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There are two different contexts in which a LON-CAPA server may communicate via SSL (Secure Sockets Layer):

Apache SSL

In the case of Apache, the steps required depend on the Linux distro.

For all distros you will need to install a key, generate a certificate signing request with that key, and have the certificate signed. You will also want to disable the passphrase prompt on web server restart by removing the password from the copy of the key you use with Apache, e.g.,

openssl rsa -in server.key -out server.key.nopass
You will then put the the (nopass) key and certificate files in locations accessible to Apache, and include information about the locations of those files in a config file containing the following lines:
SSLCertificateFile < path to signed certificate >
SSLCertificateKeyFile < path to key >
replacing < path to ... > with the path to the location of the particular file.

Which Apache config file contains these entries depends on the distro:

If you want to use rewrite rules to ensure that all external web requests are served using SSL, you should verify that mod_rewrite is enabled:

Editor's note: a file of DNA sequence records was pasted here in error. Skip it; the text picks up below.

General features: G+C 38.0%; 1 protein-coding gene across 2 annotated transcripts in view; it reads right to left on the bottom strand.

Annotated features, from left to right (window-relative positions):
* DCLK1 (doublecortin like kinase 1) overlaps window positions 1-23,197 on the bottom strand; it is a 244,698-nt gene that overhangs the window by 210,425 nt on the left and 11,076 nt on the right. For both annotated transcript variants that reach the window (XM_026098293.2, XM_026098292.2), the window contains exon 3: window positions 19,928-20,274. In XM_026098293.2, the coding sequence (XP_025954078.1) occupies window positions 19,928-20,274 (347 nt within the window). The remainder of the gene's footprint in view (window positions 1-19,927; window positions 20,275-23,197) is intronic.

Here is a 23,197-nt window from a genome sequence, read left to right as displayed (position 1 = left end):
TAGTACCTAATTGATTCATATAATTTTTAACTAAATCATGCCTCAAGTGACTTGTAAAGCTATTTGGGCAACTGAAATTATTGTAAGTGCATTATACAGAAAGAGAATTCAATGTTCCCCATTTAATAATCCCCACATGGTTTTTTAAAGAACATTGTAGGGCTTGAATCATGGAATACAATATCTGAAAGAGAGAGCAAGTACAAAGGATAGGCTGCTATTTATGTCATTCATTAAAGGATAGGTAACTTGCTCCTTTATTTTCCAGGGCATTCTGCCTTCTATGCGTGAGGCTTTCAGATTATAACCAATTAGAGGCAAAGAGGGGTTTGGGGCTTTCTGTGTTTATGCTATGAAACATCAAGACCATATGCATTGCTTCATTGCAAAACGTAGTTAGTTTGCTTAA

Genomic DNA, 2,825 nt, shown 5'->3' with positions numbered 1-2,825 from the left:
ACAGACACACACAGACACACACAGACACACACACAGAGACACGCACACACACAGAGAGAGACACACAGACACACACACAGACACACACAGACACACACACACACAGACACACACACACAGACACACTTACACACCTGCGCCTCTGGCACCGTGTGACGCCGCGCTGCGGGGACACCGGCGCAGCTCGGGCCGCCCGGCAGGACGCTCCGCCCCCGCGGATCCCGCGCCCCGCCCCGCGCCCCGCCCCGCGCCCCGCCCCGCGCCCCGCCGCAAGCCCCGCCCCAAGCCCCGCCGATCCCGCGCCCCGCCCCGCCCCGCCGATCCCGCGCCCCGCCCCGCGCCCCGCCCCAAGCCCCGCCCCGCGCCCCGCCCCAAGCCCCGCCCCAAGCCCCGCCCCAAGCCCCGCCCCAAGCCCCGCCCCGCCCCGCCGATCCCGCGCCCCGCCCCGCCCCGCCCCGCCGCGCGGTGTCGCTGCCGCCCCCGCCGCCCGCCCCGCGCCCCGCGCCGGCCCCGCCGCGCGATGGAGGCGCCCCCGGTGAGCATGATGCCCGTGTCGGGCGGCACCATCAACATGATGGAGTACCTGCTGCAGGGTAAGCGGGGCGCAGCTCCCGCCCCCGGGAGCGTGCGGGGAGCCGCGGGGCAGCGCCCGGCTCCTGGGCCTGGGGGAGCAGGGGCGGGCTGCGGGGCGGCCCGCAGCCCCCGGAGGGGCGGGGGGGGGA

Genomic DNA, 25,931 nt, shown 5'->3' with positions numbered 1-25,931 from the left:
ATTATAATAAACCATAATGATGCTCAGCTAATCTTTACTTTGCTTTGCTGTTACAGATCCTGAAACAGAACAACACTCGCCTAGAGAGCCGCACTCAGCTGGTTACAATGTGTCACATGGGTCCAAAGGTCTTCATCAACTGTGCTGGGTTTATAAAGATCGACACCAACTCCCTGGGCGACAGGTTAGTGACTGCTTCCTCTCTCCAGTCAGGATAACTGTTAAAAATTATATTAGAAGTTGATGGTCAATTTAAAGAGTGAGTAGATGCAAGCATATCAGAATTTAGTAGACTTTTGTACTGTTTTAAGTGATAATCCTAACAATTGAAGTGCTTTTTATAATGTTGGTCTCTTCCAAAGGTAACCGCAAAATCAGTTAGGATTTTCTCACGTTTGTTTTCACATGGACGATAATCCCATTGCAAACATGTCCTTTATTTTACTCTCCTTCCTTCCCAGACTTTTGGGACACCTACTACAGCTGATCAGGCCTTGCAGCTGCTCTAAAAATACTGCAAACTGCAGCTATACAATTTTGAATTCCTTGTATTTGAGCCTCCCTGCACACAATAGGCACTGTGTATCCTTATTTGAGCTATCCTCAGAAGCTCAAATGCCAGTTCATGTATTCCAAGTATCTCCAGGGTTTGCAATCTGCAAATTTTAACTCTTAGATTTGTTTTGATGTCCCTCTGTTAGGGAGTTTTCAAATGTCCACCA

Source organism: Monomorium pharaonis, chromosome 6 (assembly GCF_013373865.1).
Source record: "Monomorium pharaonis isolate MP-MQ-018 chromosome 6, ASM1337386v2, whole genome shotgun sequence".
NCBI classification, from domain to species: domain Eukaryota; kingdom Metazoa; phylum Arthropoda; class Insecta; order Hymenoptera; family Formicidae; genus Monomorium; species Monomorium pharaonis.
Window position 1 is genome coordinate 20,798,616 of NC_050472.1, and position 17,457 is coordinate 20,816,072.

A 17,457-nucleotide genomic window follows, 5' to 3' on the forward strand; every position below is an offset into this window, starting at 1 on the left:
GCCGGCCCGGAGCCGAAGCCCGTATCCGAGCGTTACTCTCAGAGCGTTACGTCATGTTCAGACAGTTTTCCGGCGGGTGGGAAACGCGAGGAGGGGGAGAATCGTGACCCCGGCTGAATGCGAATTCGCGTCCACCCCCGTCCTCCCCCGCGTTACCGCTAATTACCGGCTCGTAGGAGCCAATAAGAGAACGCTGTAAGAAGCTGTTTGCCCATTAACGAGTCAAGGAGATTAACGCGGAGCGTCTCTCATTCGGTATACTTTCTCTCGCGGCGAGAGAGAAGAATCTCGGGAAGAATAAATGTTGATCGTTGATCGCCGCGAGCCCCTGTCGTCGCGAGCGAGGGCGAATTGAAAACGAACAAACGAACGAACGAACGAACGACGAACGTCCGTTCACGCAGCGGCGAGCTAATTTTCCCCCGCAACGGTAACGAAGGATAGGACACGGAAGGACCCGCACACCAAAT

You will also need to copy the rewrites/loncapa_rewrite_on.conf file to loncapa_rewrite.conf with the following commands:

and then reload the web server:

To disable rewriting of external web requests to https://, copy rewrites/loncapa_rewrite_off.conf to loncapa_rewrite.conf and reload the web server.

You will need to open the server's Firewall to allow inbound traffic on port 443.

Note: changing firewall settings will cause iptables to reload, which means the rules to allow connections from other LON-CAPA servers via port 5663 will need to be re-established (if the LON-CAPA daemons were already running) by doing: /etc/init.d/loncontrol restart as root.


In the case of encrypted internal communication between LON-CAPA servers, you will need command line access as either root or www and enter the following commands:

cd /home/httpd/lonCerts

Important: for the Common Name you should enter the lonHostID. This is displayed on the log-in page (Server: ) and is also an entry in the loncapa.conf file in /etc/httpd/conf (CentOS RedHat Scientific Linux Fedora) or /etc/apache2 (SuSE SLES Debian Ubuntu LTS). An example would be msul1.

By running you will:

Your certificate will be signed by the certificate authority and an e-mail will be sent to the e-mail address you gave when prompted for one when you ran

Save the e-mail you receive to a file, remove the headers from it, and run it (as the www user).

If it successfully completes you will have:

Now when you machine connects to another server in the LON-CAPA network it will try to do so over an SSL connection. You can verify this by doing:

ps auxwww | grep lonc

You should see something like:
lonc: msul1 Connection count: 1 Retries remaining: 5 (ssl)
where before you saw something like:
lonc: msul1 Connection count: 1 Retries remaining: 5 (insecure)